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Government wants architecture for new Montreal bridge

Canada's Minister of Transport, Dennis Lebel, announced on May 14 that the government will be working with the city of Montreal to ensure the new bridge across the St. Lawrence River will have architectural quality and will provide...


Existing Champlain Bridge, which opened in 1962.
Existing Champlain Bridge, which opened in 1962.

Canada’s Minister of Transport, Dennis Lebel, announced on May 14 that the government will be working with the city of Montreal to ensure the new bridge across the St. Lawrence River will have architectural quality and will provide “spectacular” views of downtown.

The federal government is building a new bridge corridor to replace the aging, utilitarian, and much repaired Champlain Bridge, which opened in 1962. The existing six-lane crossing is 3.4 kilometres long and carries 160,000 vehicles a day across to Nun’s Island, connecting the Island of Montreal to Brossard on the South Shore. It carries an estimated $20-billion in international trade.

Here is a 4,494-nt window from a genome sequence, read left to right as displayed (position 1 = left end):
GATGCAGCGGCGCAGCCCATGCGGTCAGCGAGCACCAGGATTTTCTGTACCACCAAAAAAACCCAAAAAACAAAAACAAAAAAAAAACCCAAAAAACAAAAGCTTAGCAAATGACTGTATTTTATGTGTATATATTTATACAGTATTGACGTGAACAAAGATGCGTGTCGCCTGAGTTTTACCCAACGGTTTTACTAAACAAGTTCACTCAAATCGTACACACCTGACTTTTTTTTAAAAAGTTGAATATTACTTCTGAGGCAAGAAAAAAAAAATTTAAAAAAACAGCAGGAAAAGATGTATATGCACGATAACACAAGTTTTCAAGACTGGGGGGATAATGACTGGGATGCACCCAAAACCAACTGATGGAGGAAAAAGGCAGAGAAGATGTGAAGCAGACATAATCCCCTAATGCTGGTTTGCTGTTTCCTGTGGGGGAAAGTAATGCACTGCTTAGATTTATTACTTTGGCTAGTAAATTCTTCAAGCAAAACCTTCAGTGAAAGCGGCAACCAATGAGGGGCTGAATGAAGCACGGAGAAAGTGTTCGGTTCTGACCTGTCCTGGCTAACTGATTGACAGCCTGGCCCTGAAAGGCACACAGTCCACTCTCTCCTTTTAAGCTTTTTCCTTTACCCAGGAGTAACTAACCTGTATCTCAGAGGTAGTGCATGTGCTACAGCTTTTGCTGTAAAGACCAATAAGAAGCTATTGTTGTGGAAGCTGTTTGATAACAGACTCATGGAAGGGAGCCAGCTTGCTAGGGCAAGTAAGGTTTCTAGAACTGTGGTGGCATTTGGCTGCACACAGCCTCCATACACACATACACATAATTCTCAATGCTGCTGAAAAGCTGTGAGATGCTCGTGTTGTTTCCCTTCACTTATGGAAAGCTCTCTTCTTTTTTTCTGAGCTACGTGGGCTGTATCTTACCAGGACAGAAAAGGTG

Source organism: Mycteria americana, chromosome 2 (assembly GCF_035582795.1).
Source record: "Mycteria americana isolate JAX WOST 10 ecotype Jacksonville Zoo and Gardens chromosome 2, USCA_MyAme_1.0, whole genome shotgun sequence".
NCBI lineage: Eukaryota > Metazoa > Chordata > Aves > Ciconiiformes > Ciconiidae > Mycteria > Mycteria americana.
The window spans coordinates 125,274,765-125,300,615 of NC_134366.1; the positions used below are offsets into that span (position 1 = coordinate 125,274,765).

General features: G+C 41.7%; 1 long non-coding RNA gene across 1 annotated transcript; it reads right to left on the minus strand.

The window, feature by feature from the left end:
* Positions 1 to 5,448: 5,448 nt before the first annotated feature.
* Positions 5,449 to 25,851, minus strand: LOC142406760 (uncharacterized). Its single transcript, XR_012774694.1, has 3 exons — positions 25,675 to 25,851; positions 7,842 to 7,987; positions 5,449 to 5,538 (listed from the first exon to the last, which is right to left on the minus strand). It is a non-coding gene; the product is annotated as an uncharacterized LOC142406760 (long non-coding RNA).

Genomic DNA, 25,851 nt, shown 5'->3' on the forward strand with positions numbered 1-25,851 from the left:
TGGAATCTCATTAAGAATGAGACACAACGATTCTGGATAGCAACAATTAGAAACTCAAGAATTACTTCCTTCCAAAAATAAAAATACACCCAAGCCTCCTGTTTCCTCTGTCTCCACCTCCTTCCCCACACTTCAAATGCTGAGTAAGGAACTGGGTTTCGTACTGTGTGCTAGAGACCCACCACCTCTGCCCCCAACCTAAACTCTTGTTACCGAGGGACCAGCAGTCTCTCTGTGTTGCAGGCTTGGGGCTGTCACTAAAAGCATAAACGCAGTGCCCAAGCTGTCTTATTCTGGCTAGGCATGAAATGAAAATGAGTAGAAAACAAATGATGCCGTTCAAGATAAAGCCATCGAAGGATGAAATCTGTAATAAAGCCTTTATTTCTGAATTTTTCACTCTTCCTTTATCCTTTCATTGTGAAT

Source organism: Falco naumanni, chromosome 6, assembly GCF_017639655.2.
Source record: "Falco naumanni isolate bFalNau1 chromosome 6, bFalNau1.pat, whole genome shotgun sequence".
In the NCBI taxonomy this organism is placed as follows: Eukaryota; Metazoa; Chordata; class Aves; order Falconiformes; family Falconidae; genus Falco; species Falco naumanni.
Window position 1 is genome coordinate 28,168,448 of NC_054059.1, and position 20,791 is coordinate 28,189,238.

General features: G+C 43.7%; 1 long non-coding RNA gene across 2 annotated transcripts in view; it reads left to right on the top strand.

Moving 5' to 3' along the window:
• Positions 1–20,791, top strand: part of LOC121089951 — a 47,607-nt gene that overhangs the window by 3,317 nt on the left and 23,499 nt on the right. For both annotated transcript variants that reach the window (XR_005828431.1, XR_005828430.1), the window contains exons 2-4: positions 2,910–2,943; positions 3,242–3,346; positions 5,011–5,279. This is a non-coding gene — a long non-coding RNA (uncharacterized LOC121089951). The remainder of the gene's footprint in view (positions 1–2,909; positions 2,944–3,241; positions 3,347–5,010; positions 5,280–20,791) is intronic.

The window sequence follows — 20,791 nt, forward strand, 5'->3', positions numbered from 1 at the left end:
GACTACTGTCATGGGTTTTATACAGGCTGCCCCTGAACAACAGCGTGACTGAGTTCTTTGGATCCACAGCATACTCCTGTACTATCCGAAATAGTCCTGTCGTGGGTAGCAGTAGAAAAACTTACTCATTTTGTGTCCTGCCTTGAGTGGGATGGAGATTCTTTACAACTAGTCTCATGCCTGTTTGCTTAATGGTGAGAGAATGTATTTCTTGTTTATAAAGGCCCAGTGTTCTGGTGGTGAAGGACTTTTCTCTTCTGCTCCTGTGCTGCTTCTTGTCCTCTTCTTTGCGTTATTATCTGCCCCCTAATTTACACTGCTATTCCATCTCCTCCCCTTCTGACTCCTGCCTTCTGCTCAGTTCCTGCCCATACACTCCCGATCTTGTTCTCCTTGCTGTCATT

Minister Lebel said the government is heeding comments made during a roundtable on the architectural quality of the new bridge held on February 18. “We all want the new bridge to reflect the values of the community, to showcase its role as the most important gateway to Montreal, and to preserve the spectacular view of downtown from the bridge,” said Lebel. “Our government will work with local experts to make this vision a reality, while respecting timelines and budget.”

The bridge is to be built as a public-private partnership. The government has been holding public consultations over the design and expects to submit a report by the late summer of 2013. Last April a consortium of Dessau and Cima+ was hired to carry out a two-year federal environmental assessment for the project.